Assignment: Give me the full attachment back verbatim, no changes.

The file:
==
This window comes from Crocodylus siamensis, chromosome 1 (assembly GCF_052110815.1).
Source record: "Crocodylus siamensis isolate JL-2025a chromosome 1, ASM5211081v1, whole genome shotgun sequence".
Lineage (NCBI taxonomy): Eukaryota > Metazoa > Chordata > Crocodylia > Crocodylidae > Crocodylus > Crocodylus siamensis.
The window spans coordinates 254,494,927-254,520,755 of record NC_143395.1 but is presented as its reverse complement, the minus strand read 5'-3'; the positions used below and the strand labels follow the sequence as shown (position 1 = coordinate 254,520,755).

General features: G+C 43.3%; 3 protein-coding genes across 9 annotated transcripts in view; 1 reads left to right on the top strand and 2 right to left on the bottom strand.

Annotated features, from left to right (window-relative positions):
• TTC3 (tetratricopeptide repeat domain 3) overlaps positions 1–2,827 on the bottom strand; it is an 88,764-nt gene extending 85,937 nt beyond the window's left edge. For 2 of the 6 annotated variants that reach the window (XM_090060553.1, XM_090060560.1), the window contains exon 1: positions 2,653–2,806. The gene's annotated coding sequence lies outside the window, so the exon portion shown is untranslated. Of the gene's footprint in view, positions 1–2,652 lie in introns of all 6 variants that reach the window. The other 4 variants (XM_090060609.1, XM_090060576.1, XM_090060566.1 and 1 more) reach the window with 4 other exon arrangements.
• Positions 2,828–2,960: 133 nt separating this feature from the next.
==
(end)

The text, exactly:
This window comes from Crocodylus siamensis, chromosome 1 (assembly GCF_052110815.1).
Source record: "Crocodylus siamensis isolate JL-2025a chromosome 1, ASM5211081v1, whole genome shotgun sequence".
Lineage (NCBI taxonomy): Eukaryota > Metazoa > Chordata > Crocodylia > Crocodylidae > Crocodylus > Crocodylus siamensis.
The window spans coordinates 254,494,927-254,520,755 of record NC_143395.1 but is presented as its reverse complement, the minus strand read 5'-3'; the positions used below and the strand labels follow the sequence as shown (position 1 = coordinate 254,520,755).

General features: G+C 43.3%; 3 protein-coding genes across 9 annotated transcripts in view; 1 reads left to right on the top strand and 2 right to left on the bottom strand.

Annotated features, from left to right (window-relative positions):
• TTC3 (tetratricopeptide repeat domain 3) overlaps positions 1–2,827 on the bottom strand; it is an 88,764-nt gene extending 85,937 nt beyond the window's left edge. For 2 of the 6 annotated variants that reach the window (XM_090060553.1, XM_090060560.1), the window contains exon 1: positions 2,653–2,806. The gene's annotated coding sequence lies outside the window, so the exon portion shown is untranslated. Of the gene's footprint in view, positions 1–2,652 lie in introns of all 6 variants that reach the window. The other 4 variants (XM_090060609.1, XM_090060576.1, XM_090060566.1 and 1 more) reach the window with 4 other exon arrangements.
• Positions 2,828–2,960: 133 nt separating this feature from the next.